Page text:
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Arrested after claiming to
be a DEA agent
Also portrayed himself as a doctor

by Valerie Verkamp
Landmark assistant editor

A man portraying to be both an agent with the Drug Enforcement Administration (DEA) and a medical physician at the Kansas Institute of Medicine attempted to purchase a fraudulent prescription from a pharmacy in Riverside.

The Platte County Prosecutor's Office charged William Brislan, 36, of Kansas City, with a class D felony of fraudulently attempting to obtain Hydrocodone and a class A misdemeanor of false impersonation.

According to court documents, Brislan allegedly telephoned a pharmacist at Phillips Family Pharmacy located inside Red X in Riverside around 4 p.m. Monday, Sept. 22.

Claiming to be Dr. Regina Heidner from the Kansas Institute of Medicine, Brislan requested a prescription for 60 pills of 7.5 mgs of Hydrocodone for an alleged patient by the name of William Brislan.

Although the caller was able to provide most of the necessary information needed to properly request a prescription, the pharmacist suspected the caller was not who they claimed to be over the phone.

The caller attempted to speak in a feminine tone, but sounded much too masculine. Following her suspicion, the pharmacist reached the Kansas Institute of Medicine and was told the prescription was indeed fraudulent.

The pharmacist then contacted the Riverside Police Department.

Afterwards, the pharmacist attempted to reach Brislan on the telephone, but was told she reached Detective Wilber Shields. Brislan, portraying to be Det. Shields, told the pharmacist he was conducting an undercover operation with the intent of arresting someone trying to purchase a prescription with fraudulent identification.

He described the wrongdoer as a 6 foot male, wearing a red shirt. Brislan told the pharmacist she could sell the prescription at her discretion, but the purchaser would immediately be arrested outside of Red X.

At 5:25 p.m. Brislan arrived at Phillips Pharmacy and presented a valid Missouri driver's license and insurance card. He purchased the fraudulent prescription with $10 cash.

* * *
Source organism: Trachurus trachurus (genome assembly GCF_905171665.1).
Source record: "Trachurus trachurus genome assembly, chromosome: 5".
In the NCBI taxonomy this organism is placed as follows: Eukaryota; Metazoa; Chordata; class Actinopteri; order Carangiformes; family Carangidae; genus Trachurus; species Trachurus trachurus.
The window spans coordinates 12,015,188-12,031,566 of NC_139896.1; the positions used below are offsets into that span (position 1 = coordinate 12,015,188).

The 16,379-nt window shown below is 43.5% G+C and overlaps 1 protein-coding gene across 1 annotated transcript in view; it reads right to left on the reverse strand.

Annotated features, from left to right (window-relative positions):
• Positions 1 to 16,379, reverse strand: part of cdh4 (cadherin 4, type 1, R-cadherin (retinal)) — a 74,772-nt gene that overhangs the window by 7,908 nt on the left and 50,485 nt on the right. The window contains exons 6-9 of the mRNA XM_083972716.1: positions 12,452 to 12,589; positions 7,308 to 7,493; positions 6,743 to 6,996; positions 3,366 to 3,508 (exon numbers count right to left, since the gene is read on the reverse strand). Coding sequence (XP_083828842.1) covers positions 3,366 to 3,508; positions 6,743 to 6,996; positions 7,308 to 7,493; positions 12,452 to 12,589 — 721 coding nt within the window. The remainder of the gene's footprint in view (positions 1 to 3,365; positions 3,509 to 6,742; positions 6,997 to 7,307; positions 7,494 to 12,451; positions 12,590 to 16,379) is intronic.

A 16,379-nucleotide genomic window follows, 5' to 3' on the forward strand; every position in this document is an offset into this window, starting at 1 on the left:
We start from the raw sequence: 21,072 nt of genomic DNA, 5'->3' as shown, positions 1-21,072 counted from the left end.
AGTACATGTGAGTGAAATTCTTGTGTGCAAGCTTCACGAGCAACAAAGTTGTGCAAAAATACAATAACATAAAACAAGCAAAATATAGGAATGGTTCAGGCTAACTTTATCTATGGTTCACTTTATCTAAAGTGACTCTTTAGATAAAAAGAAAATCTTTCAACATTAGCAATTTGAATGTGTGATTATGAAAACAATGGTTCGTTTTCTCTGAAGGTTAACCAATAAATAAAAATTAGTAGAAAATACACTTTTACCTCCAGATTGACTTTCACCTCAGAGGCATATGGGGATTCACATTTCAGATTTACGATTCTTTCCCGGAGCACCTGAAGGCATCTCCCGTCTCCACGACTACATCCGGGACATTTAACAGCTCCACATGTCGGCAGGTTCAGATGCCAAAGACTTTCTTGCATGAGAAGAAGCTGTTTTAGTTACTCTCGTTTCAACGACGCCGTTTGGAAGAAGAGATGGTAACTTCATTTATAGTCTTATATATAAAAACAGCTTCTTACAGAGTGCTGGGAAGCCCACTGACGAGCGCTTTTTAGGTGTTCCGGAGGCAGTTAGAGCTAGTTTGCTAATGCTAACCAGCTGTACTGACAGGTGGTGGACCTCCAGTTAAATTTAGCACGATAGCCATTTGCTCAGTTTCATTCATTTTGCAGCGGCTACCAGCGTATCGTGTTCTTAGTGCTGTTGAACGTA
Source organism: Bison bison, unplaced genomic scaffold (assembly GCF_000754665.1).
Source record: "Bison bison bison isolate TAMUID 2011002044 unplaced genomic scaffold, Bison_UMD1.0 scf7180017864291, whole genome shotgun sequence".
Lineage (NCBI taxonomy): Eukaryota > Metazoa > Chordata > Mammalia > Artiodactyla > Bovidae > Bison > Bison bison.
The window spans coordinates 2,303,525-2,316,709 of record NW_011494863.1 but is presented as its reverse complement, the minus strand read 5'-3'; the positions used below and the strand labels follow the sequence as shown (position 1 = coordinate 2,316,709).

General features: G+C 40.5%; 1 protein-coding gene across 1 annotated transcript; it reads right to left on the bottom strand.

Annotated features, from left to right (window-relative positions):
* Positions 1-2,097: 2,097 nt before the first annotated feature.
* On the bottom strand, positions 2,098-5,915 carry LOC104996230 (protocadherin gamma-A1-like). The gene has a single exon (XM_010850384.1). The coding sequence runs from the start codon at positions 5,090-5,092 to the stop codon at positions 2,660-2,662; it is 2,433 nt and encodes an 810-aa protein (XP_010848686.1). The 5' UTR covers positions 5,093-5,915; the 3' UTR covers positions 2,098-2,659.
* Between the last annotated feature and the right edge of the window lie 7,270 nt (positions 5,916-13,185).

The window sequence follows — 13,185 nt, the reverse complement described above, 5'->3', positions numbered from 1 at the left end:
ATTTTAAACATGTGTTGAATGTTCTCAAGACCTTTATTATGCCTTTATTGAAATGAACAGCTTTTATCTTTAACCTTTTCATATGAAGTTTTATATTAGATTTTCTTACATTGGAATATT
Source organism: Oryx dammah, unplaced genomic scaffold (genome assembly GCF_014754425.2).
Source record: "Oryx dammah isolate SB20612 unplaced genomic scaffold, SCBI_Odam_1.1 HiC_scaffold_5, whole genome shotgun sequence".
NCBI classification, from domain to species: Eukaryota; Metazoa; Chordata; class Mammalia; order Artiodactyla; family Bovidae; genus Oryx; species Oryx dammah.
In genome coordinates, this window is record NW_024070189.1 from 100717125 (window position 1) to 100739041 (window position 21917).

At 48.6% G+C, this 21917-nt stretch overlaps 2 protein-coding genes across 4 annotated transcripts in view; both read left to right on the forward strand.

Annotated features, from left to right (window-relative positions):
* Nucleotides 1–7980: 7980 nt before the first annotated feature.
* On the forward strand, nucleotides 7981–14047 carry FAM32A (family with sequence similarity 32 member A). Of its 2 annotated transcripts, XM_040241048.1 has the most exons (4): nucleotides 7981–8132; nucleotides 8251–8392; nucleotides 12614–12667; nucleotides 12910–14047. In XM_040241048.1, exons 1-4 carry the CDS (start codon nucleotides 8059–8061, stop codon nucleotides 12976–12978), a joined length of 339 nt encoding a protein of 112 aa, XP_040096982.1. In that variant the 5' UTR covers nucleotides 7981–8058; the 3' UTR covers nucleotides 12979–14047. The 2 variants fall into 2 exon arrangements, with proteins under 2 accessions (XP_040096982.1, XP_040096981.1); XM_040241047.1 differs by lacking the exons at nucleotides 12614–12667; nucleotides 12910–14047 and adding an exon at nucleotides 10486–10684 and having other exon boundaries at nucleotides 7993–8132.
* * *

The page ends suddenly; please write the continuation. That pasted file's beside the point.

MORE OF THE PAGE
Outside, Brislan was confronted by two officers with the Riverside Police Department. During the initial arrest, Brislan told officers, “I'm with the DEA,” and to contact the DEA agent known as “Green Lantern,” to rectify the situation.

While Brislan was interviewed at the police station, Brislan told authorities a woman who worked at the Kansas Institute of Medicine had previously supplied him a number of prescriptions. He also told authorities that he met with DEA agents, but decided to go “vigilante” on this case.

Brislan later told authorities he was trying to prove to the DEA he is someone to reckon with, states court documents.

Later, Brislan allegedly confessed he illegally pretended to be a licensed physician when he called the prescription into the pharmacy and admitted to telling the pharmacist he was Detective Wilbur Shields during another phone call.

Court documents indicate Brislan said, “I was trying to live vicariously through the law enforcement agency.”

Authorities also confirmed that Dr. Regina Heidner, who Brislan portrayed on the phone, previously worked at the Kansas Institute of Medicine.

Circuit Court Judge Ann Hansbrough initially set Brislan's bail at $5,000 cash only.

On Sept. 24 he pled not guilty in front of Judge Quint Shafer and asked for a bond reduction. Shafer agreed to make the reduction, allowing for 10% surety, meaning by posting $500 Brislan could be released. He is no longer in custody.

According to court documents, a condition of bond is that Brislan wear a drug patch.